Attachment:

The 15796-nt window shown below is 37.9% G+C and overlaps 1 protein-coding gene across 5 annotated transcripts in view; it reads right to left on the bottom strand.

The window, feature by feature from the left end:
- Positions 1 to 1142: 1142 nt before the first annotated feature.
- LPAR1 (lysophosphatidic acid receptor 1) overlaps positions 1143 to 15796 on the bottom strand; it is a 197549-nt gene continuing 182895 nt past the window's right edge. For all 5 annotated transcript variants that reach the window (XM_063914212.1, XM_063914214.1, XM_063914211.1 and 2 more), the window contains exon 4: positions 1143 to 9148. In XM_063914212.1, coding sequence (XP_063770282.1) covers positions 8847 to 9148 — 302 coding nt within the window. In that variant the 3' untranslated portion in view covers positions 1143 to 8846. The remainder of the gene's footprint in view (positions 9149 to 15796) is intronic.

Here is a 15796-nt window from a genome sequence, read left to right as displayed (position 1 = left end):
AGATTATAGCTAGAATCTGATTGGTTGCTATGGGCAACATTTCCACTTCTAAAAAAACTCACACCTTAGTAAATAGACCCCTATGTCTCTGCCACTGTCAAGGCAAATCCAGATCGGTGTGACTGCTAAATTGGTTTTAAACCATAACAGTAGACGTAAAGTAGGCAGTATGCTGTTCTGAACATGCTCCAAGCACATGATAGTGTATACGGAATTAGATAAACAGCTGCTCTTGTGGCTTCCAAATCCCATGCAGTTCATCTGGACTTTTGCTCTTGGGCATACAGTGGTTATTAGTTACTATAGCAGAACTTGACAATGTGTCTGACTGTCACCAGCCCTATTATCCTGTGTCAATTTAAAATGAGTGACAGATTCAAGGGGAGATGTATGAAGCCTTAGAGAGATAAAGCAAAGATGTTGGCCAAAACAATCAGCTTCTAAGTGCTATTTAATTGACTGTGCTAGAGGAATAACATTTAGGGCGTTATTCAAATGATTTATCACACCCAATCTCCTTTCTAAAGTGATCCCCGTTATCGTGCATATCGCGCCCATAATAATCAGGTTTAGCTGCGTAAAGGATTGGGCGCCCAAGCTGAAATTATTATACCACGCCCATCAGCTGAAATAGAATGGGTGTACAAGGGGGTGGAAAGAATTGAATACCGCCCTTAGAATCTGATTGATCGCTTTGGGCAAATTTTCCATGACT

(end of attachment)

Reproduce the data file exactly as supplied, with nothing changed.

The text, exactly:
The 15796-nt window shown below is 37.9% G+C and overlaps 1 protein-coding gene across 5 annotated transcripts in view; it reads right to left on the bottom strand.

The window, feature by feature from the left end:
- Positions 1 to 1142: 1142 nt before the first annotated feature.
- LPAR1 (lysophosphatidic acid receptor 1) overlaps positions 1143 to 15796 on the bottom strand; it is a 197549-nt gene continuing 182895 nt past the window's right edge. For all 5 annotated transcript variants that reach the window (XM_063914212.1, XM_063914214.1, XM_063914211.1 and 2 more), the window contains exon 4: positions 1143 to 9148. In XM_063914212.1, coding sequence (XP_063770282.1) covers positions 8847 to 9148 — 302 coding nt within the window. In that variant the 3' untranslated portion in view covers positions 1143 to 8846. The remainder of the gene's footprint in view (positions 9149 to 15796) is intronic.

Here is a 15796-nt window from a genome sequence, read left to right as displayed (position 1 = left end):
AGATTATAGCTAGAATCTGATTGGTTGCTATGGGCAACATTTCCACTTCTAAAAAAACTCACACCTTAGTAAATAGACCCCTATGTCTCTGCCACTGTCAAGGCAAATCCAGATCGGTGTGACTGCTAAATTGGTTTTAAACCATAACAGTAGACGTAAAGTAGGCAGTATGCTGTTCTGAACATGCTCCAAGCACATGATAGTGTATACGGAATTAGATAAACAGCTGCTCTTGTGGCTTCCAAATCCCATGCAGTTCATCTGGACTTTTGCTCTTGGGCATACAGTGGTTATTAGTTACTATAGCAGAACTTGACAATGTGTCTGACTGTCACCAGCCCTATTATCCTGTGTCAATTTAAAATGAGTGACAGATTCAAGGGGAGATGTATGAAGCCTTAGAGAGATAAAGCAAAGATGTTGGCCAAAACAATCAGCTTCTAAGTGCTATTTAATTGACTGTGCTAGAGGAATAACATTTAGGGCGTTATTCAAATGATTTATCACACCCAATCTCCTTTCTAAAGTGATCCCCGTTATCGTGCATATCGCGCCCATAATAATCAGGTTTAGCTGCGTAAAGGATTGGGCGCCCAAGCTGAAATTATTATACCACGCCCATCAGCTGAAATAGAATGGGTGTACAAGGGGGTGGAAAGAATTGAATACCGCCCTTAGAATCTGATTGATCGCTTTGGGCAAATTTTCCATGACT